# henzel

**Shareholder Wealth
Maximization**: the primary financial goal for managers of publicly owned
companies implies that decisions should be made to maximize the long-run value
of the firm’s common stock. **Intrinsic Value:** an estimate of
stock’s “true” value based on accurate risk and return data. **Market Price:** the stock value
based on perceived but possibly incorrect information as seen by the marginal
investor.**Primary markets:** markets in which
corporations raise capital by issuing new securities. **Secondary markets:** markets in which
securities and other financial assets are traded among investors after they
have been issued by corporations. **Public markets:** markets in which
standardized contracts are traded on organized exchanges. **Private markets:** markets in which
transactions are worked out directly between two parties. **Physical Location Exchanges:** formal
organizations having tangible physical locations that conduct auction markets
in designated (“listed”) securities. **Over-the-counter markets:** A large collection
of brokers and dealers, connected electronically by telephones and computers,
that provides for trading in unlisted securities. **Annual Report:** a report issued
annually by a corporation to its stockholders. Contains basic financial
statements and management analysis of a firm’s past operations and future
prospects. **Balance Sheet:** a statement of a
firm’s financial position at a specific point in time. **Income Statement:** reports summarizing
a firm’s revenues, expenses, and profits during a reporting period, generally
quarter or a year. **Working Capital:** current assets. **Free Cash Flow:** the amount of cash
that could be withdrawn without harming a firm’s ability to operate and to
produce future cash flows. **Liquidity Ratios:** ratios that show
the relationship of a firm’s cash and other current assets to its current
liabilities. **Asset Management Ratios:** a set of ratios
that measure how effectively a firm is managing its assets. **Debt Management Ratios:** a set of ratios
that measure how effectively a firm manages its debt. **Profitability Ratios:** a group of ratios
that show the combined effects of liquidity, asset management, and debt on
operating results. **Market Value Ratios:** ratios that relate the firm’s
stock price to its earnings and book value per share. **DuPont Equation**: a formula that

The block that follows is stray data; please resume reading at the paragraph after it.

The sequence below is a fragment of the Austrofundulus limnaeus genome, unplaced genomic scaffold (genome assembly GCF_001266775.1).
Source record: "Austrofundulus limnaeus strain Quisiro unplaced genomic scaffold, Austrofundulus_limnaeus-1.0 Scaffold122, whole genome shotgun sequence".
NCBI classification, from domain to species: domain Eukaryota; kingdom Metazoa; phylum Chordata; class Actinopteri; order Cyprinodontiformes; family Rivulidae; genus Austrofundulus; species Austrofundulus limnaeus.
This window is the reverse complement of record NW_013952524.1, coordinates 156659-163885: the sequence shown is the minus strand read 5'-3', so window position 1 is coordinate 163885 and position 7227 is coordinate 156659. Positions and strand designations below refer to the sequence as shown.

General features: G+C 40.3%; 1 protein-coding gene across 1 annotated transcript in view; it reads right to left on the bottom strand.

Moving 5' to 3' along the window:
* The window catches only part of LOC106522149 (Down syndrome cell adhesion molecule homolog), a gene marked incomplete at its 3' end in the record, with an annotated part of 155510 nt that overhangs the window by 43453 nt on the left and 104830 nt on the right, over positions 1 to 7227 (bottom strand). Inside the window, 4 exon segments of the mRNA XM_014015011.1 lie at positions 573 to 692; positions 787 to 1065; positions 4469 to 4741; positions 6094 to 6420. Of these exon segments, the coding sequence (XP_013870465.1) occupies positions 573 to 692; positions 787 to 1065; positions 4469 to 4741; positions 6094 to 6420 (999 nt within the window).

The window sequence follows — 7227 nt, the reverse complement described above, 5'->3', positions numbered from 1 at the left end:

shows that the rate of return on equity can be found as the product of profit
margin, total assets turnover, and the equity multiplier. Shows the
relationships among asset management, debt management, and profitability
ratios. **Future Value:** the amount to which
a cash flow or series of cash flows will grow over a given period of time when
compounded at a given interest rate. **Present Value:** the value today of a future
cash flow or series of cash flows. **Compounding:** the arithmetic
process of determining the final value of a cash flow or series of cash flows
when compound interest is applied. **Discounting:** the process of
finding the present value of a cash flow or a series of cash flows, discounting
is the reverse of compounding. **Annuity:** a series of equal
payments at fixed intervals for a specified number of periods. **Perpetuity:** a stream of equal
payments at fixed intervals expected to continue forever. **Effective Annual Rate of
interest (EAR):** the annual rate of interest actually being earned, as opposed
to the quoted rate. **Real risk-free rate of
interest:** the rate of interest would exist on default – free U.S.
Treasury securities if no inflation were expected. **Nominal risk-free rate:** The rate of
interest on a security that is free of all risk. It is proxied by the T-bill
rate of the T-bond rate. Includes an inflation premium. **Inflation premium:** a premium equal to
expected inflation that investors add to the real risk-free rate of return. **Default risk premium:** the difference
between the interest rate on a U.S. Treasury bond and a corporate bond of equal
maturity and marketability. **Liquidity premium:** a premium added to
the equilibrium interest rate on a security if that security cannot be
converted to cash on short notice and at close to its “fair market value.” **Maturity risk premium:** the additional
return over the risk-free rate needed to compensate investors for assuming an
average amount of risk. **Yield curve:** a graph showing the
relationship between bond yields and maturities. **Bond:** a long-term debt
instrument. **Corporate Bonds:** bonds issued by
corporations. **Treasury Bonds:** bonds issued by the
federal government, sometimes referred to as government bonds.